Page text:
Effective planning was vital. Subject leaders were tasked with mapping levels to the new grading structure and for some subjects, such as the sciences and maths; the task of mapping pupils’ capabilities to the grades was straightforward. However, for other subjects, such as English and languages, the process proved more time-consuming.

St Peter’s was able to move away from levels relatively easily because it already had a comprehensive assessment process in place. Rather than relying purely on SATs, St Peter’s uses other formative assessment with national benchmarking, along with teacher observations, to provide a fuller picture of pupil ability from the start.

Before children enter Year 7, they’re invited on a three-day induction course at the end of Year 6. Because the school takes pupils from up to 40 different feeder primaries, it’s not possible to work too closely with individual schools over the Year 7 intake. Instead, the induction days give St Peter’s the chance to show the incoming pupils what life at the school is like. But they also get them to sit the cognitive abilities test (CAT).

Reasoning ability

Used by more than 50 per cent of UK secondary schools, CAT measures the four main types of reasoning a ability that are known to make a difference to learning and achievement. The resulting data is then used to identify a pupil’s strengths, weaknesses and learning preferences, providing accurate and reliable information for teaching and learning, all benchmarked against the national average.

CAT results also include statistically reliable indicators for a student’s future results at the end of GCSE or A level, helping teachers to set achievable but challenging targets and identify quickly if progress has halted.

We don’t just have one data point for a child, we use as many as we can to give us as complete a picture as possible,” says Steve.

For some schools, the idea that they will be judged on whether their Year 7 cohort ultimately achieves the expected GCSE results may encourage them to form stronger partnerships with feeder primaries.

Academies and academy chains may also embrace the benefits of expanding to include primary schools, creating a system where pupils get a consistent approach throughout their entire school career.

At Ormiston Forge Academy in Cradley Heath in the West Midlands, there are about 16 feeder primary schools, so it’s not possible to focus just on a single one, says Principal Andrew Burns. Nonetheless, he and his team work closely with five of the major feeder schools, so the passage from primary to secondary is as smooth as possible.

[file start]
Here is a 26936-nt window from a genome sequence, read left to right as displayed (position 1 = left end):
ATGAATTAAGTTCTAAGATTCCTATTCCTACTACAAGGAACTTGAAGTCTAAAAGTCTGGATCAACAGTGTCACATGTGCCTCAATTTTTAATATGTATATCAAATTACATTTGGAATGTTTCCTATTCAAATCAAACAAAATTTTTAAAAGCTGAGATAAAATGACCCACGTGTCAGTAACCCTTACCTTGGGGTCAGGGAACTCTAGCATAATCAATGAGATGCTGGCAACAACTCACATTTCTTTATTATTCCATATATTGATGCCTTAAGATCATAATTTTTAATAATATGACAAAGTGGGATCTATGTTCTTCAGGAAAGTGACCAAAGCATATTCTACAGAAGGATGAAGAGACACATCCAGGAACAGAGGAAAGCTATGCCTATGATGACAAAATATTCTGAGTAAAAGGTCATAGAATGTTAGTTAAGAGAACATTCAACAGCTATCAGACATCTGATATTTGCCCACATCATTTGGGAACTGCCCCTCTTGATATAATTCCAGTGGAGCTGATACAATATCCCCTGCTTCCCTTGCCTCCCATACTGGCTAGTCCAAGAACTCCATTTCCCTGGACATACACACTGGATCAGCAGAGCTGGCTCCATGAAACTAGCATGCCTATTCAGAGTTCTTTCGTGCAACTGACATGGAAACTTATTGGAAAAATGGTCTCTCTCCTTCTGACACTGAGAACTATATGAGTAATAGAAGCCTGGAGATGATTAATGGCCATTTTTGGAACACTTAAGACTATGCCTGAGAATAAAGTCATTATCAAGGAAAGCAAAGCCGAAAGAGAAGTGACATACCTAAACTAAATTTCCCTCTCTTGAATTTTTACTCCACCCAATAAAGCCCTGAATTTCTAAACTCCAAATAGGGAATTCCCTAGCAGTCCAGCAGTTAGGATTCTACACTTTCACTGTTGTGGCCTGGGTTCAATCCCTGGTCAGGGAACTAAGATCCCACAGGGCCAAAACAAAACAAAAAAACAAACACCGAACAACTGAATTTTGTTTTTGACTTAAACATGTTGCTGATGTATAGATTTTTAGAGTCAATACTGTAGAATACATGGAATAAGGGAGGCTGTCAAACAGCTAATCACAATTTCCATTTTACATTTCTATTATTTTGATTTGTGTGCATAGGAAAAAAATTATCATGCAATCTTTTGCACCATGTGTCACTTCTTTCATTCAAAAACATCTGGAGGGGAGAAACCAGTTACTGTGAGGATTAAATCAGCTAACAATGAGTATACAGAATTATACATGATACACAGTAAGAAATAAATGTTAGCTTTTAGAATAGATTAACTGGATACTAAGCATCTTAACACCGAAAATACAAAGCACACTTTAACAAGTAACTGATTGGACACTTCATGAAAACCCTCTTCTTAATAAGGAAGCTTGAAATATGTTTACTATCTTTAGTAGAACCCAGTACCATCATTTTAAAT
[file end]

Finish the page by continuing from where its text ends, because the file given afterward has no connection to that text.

Given the huge focus on involving parents in their child’s education, it is inconceivable that parents will be left without some way of understanding how primary schools are performing, Andrew says.

“There’s a need to have common currency, so parents can compare how schools are performing,” he says.

No doubt, the government will carefully watch the effect of removing levels. Ofsted will challenge schools to show the effectiveness of the choices they make. There may be some fresh attempt to coordinate progress measures nationally for comparability purposes.

However the change ultimately pans out, Andrew Burns believes that the decision to replace levels can represent an opportunity for school leaders to replace them with something that really works well for them and the young people who attend their schools.

“If the Department for Education will make a commitment that schools have the opportunity to prepare for the changes and that the new system will be in place for the long term, I think schools will welcome it with open arms.”

Below is ASCL’s position on the government’s plans to dispense with assessment levels. ASCL is also participating in the National Association of Head Teachers (UK) (NAHT) commission on a replacement for levels that is both suitable and coherent for all schools to use.

ASCL position statement:
Assessment levels 
Assessing progress accurately is a vital tool for schools. The current levels make clear what needs to be taught and learned at each key stage and they have become widely understood by the profession, learners and parents. Removing these levels without any attempt to put a coherent national system in its place would significantly affect schools’ ability to measure progress meaningfully, adversely affecting students’ progress and achievement. We strongly recommend a review of assessment that takes into account the revised expectations at Key Stage 2 and Key Stage 4. For all students to make maximum progress, schools need to work within a nationally benchmarked system of assessment that spans through the key stages and allows for data to follow students coherently through their time in education.